Six weeks after resigning as Millwall manager, Harris returned to the club for whom he made a handful of loan appearances in the mid-2000s – for what would be his first coaching role away from The Den. The former striker was, as alluded to above, far from a universally popular choice for the job at first. But football judgementalism subsides as quickly as it rises and, lo and behold, the dissenting voices were soon silenced. That’s not to say the tide can’t turn again, though, and a top six finish will be very much hoped for, if not expected.
View From The Ninian‘s Ben James assesses his side and their chances for the campaign ahead.
After coming close to bouncing straight back to the top flight – with a mid-season manager change, no less – how do you look back on 2019/20 as a whole? Is it an ideal springboard for the coming campaign? The turnaround was quite stark. The football under Warnock before he left was abject and the club didn’t feel like it was in a good place. Harris wasn’t everyone’s first choice, but he’s been a bit of a revelation and has got us playing decent football – where we actually outpass other teams! It’s a perfect platform to build on next year – good football, the core of the squad staying together, and an optimistic fan base.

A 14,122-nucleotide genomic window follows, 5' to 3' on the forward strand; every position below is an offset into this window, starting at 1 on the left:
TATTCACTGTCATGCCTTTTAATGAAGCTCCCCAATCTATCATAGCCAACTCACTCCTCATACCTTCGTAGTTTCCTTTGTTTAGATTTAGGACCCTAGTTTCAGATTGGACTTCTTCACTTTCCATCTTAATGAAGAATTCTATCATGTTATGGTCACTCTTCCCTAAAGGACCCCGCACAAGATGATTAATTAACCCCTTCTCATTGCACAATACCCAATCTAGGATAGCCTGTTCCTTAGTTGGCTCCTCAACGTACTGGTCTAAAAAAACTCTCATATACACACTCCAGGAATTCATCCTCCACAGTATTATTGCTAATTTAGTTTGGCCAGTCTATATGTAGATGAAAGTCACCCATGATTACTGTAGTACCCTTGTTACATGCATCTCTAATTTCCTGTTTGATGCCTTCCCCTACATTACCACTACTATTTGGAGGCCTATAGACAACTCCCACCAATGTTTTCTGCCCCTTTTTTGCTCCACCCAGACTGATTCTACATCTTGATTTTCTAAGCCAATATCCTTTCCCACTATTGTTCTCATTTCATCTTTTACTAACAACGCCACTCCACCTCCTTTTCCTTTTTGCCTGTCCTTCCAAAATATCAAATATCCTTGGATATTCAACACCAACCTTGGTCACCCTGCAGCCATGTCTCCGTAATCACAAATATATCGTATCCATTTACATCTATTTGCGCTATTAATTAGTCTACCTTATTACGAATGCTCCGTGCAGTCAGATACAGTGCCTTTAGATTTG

As mentioned, Harris’ appointment received a ‘mixed’ reaction at the time – but what is the general feeling towards him now? I think he’s got the majority of fans on side now, for sure. I think most fans were expecting a bigger name to take over from Warnock – and I think Harris inherited a squad in disarray. The first few games weren’t the most confidence-inspiring, though he did get some good results.